'95 F-150 track ready street beast
    Want more projects/photos? Check my Instagram

  7. #207
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    Jun 2012
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    South Lyon, MI
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    2 thumbs up. Looking very good.

  8. #208
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    Jan 2016
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    Forney, TX
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    Quote Originally Posted by Sbeck09 View Post
    Somehow I forgot to snap a photo, but you can see that I revised my lower arms. I stole the layout from Cortex S197 arms. Looks like this gained me just under 1" of inboard wheel clearance so I shouldn't have any more tire rub at full lock. For the custom wheels, I'll add the extra width to the outside so I don't even have to worry about it. These will be getting a bunch more reinforcement to deal with the stresses of potholes.

    All that's left is to bevel the upper arm mounts so I can weld them in really solid. Then disassemble, clean, and paint it all. Hell, I'm so proud of these I might even do some color rather than standard black. What do you guys think?
    Woohoo! That gain is badass and the rest of the parts look burly as hell. IMHO black or body color for the arms.
    88 Ford Mustang - The Grey Ghost
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  9. #209
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    Jun 2012
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    South Lyon, MI
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    What is your kingpin inclination angle? From the photos it looks to be reasonably high.

    How does it compare to your design caster angle?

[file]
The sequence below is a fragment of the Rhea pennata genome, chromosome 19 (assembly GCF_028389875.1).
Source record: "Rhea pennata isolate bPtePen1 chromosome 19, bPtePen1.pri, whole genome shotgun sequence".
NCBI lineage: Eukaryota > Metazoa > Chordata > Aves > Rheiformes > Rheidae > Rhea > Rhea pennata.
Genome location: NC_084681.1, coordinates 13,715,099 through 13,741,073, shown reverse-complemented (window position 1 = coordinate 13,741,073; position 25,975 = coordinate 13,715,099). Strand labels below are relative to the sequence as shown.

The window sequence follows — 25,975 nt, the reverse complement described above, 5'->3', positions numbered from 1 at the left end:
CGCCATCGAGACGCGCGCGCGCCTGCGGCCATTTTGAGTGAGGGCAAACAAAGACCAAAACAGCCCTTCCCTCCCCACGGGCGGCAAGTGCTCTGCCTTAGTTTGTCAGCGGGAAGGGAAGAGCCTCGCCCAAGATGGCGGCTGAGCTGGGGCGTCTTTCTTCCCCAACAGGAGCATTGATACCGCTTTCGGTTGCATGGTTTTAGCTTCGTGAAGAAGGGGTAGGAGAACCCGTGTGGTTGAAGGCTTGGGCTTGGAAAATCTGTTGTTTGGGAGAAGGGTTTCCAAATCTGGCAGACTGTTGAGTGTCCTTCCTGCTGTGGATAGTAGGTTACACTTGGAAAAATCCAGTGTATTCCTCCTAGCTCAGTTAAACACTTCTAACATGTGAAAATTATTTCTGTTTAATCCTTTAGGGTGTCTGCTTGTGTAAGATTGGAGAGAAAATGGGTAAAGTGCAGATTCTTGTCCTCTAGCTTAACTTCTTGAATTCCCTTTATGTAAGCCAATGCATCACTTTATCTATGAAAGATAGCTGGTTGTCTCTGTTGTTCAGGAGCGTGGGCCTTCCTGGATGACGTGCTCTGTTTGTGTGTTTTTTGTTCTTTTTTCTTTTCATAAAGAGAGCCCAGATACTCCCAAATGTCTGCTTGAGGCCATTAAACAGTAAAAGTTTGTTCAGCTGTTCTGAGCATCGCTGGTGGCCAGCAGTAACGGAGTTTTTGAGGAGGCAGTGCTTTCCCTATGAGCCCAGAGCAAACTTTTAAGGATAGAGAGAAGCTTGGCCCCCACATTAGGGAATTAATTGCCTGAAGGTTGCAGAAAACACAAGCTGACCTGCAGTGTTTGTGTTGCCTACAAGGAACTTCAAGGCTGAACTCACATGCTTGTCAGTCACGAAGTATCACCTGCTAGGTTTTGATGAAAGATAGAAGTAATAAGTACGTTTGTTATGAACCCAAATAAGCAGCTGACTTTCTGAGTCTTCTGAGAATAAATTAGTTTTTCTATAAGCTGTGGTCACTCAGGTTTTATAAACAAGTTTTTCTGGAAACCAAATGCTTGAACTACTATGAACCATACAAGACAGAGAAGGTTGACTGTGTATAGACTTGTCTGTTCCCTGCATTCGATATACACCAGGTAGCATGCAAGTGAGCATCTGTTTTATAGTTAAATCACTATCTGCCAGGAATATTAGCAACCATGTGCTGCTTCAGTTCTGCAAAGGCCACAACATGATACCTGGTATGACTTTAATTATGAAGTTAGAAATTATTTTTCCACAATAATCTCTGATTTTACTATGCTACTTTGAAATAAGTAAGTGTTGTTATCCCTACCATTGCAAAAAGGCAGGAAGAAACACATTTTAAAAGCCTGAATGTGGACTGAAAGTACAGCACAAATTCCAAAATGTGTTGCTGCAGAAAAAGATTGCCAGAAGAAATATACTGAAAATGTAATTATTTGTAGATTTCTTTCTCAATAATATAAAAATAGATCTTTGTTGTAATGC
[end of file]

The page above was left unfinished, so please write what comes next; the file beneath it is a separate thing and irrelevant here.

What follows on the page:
If your kingpin inclination angle is greater than your caster angle, turning the outside wheel inward (in a corner) will reduce your static camber. So many production spindles have a kingpin inclination angle that is 12-15 degrees, but only a few degrees of caster.

    I am setting my front suspension to have about 12 degrees of static caster. This is about equal to the kingpin inclination. But I have slugs in the control arm shafts like you do and can add more caster if needed.

  10. #210
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    Oct 2018
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    Phoenix, AZ
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    Quote Originally Posted by frink84 View Post
    Woohoo! That gain is badass and the rest of the parts look burly as hell. IMHO black or body color for the arms.
    Not gonna do body color since it will ultimately be wrapped so I can change colors, but I did think about it. I was thinking I'd match the diff and control arms to the engine paint since they all need paint anyway.

    Quote Originally Posted by cornfedbill View Post
    What is your kingpin inclination angle? From the photos it looks to be reasonably high.

    How does it compare to your design caster angle?

    If your kingpin inclination angle is greater than your caster angle, turning the outside wheel inward (in a corner) will reduce your static camber. So many production spindles have a kingpin inclination angle that is 12-15 degrees, but only a few degrees of caster.

    I am setting my front suspension to have about 12 degrees of static caster. This is about equal to the kingpin inclination. But I have slugs in the control arm shafts like you do and can add more caster if needed.
    Thanks for bringing this up! I haven't really found much info on Kingpin inclination as far as what's "good" or "bad". I believe mine is about 10 degrees, but I'm having a hard time measuring it accurately. I have my base caster setting at 6 degrees with the ability to add quite a bit more. I might bump my base to 7 degrees though. If I'm understanding, I would want to reduce my kingpin angle to 6 degrees or less? Any help here is great.
    '95 F-150 track ready street beast
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  11. #211
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    Sep 2011
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    188
    I can't wait to see this in person!!!
    Great work my friend!

  12. #212
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    Jun 2012
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    Quote Originally Posted by Sbeck09 View Post
    Thanks for bringing this up! I haven't really found much info on Kingpin inclination as far as what's "good" or "bad". I believe mine is about 10 degrees, but I'm having a hard time measuring it accurately. I have my base caster setting at 6 degrees with the ability to add quite a bit more. I might bump my base to 7 degrees though. If I'm understanding, I would want to reduce my kingpin angle to 6 degrees or less? Any help here is great.